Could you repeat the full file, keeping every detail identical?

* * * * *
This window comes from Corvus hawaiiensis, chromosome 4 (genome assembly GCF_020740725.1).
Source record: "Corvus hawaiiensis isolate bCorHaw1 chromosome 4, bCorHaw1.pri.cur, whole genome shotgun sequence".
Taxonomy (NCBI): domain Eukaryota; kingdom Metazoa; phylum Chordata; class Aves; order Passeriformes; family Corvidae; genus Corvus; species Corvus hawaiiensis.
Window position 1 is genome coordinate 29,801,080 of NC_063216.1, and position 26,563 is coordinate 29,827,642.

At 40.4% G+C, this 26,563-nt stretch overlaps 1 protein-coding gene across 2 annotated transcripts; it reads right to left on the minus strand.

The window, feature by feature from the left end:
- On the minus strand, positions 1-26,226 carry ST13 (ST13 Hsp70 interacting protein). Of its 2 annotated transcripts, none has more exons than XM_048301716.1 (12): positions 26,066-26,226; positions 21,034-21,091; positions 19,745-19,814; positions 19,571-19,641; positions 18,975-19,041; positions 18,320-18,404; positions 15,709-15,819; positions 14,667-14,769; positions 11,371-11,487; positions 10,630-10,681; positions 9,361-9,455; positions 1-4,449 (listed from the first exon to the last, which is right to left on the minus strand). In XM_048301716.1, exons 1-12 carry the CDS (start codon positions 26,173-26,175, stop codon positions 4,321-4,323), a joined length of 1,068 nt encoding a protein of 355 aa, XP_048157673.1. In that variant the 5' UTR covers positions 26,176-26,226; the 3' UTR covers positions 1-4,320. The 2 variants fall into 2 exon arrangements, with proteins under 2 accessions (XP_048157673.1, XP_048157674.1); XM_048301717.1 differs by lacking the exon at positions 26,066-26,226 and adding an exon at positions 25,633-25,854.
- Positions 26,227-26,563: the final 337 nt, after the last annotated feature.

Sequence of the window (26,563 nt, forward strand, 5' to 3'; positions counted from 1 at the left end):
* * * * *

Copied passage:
This window comes from Corvus hawaiiensis, chromosome 4 (genome assembly GCF_020740725.1).
Source record: "Corvus hawaiiensis isolate bCorHaw1 chromosome 4, bCorHaw1.pri.cur, whole genome shotgun sequence".
Taxonomy (NCBI): domain Eukaryota; kingdom Metazoa; phylum Chordata; class Aves; order Passeriformes; family Corvidae; genus Corvus; species Corvus hawaiiensis.
Window position 1 is genome coordinate 29,801,080 of NC_063216.1, and position 26,563 is coordinate 29,827,642.

At 40.4% G+C, this 26,563-nt stretch overlaps 1 protein-coding gene across 2 annotated transcripts; it reads right to left on the minus strand.

The window, feature by feature from the left end:
- On the minus strand, positions 1-26,226 carry ST13 (ST13 Hsp70 interacting protein). Of its 2 annotated transcripts, none has more exons than XM_048301716.1 (12): positions 26,066-26,226; positions 21,034-21,091; positions 19,745-19,814; positions 19,571-19,641; positions 18,975-19,041; positions 18,320-18,404; positions 15,709-15,819; positions 14,667-14,769; positions 11,371-11,487; positions 10,630-10,681; positions 9,361-9,455; positions 1-4,449 (listed from the first exon to the last, which is right to left on the minus strand). In XM_048301716.1, exons 1-12 carry the CDS (start codon positions 26,173-26,175, stop codon positions 4,321-4,323), a joined length of 1,068 nt encoding a protein of 355 aa, XP_048157673.1. In that variant the 5' UTR covers positions 26,176-26,226; the 3' UTR covers positions 1-4,320. The 2 variants fall into 2 exon arrangements, with proteins under 2 accessions (XP_048157673.1, XP_048157674.1); XM_048301717.1 differs by lacking the exon at positions 26,066-26,226 and adding an exon at positions 25,633-25,854.
- Positions 26,227-26,563: the final 337 nt, after the last annotated feature.

Sequence of the window (26,563 nt, forward strand, 5' to 3'; positions counted from 1 at the left end):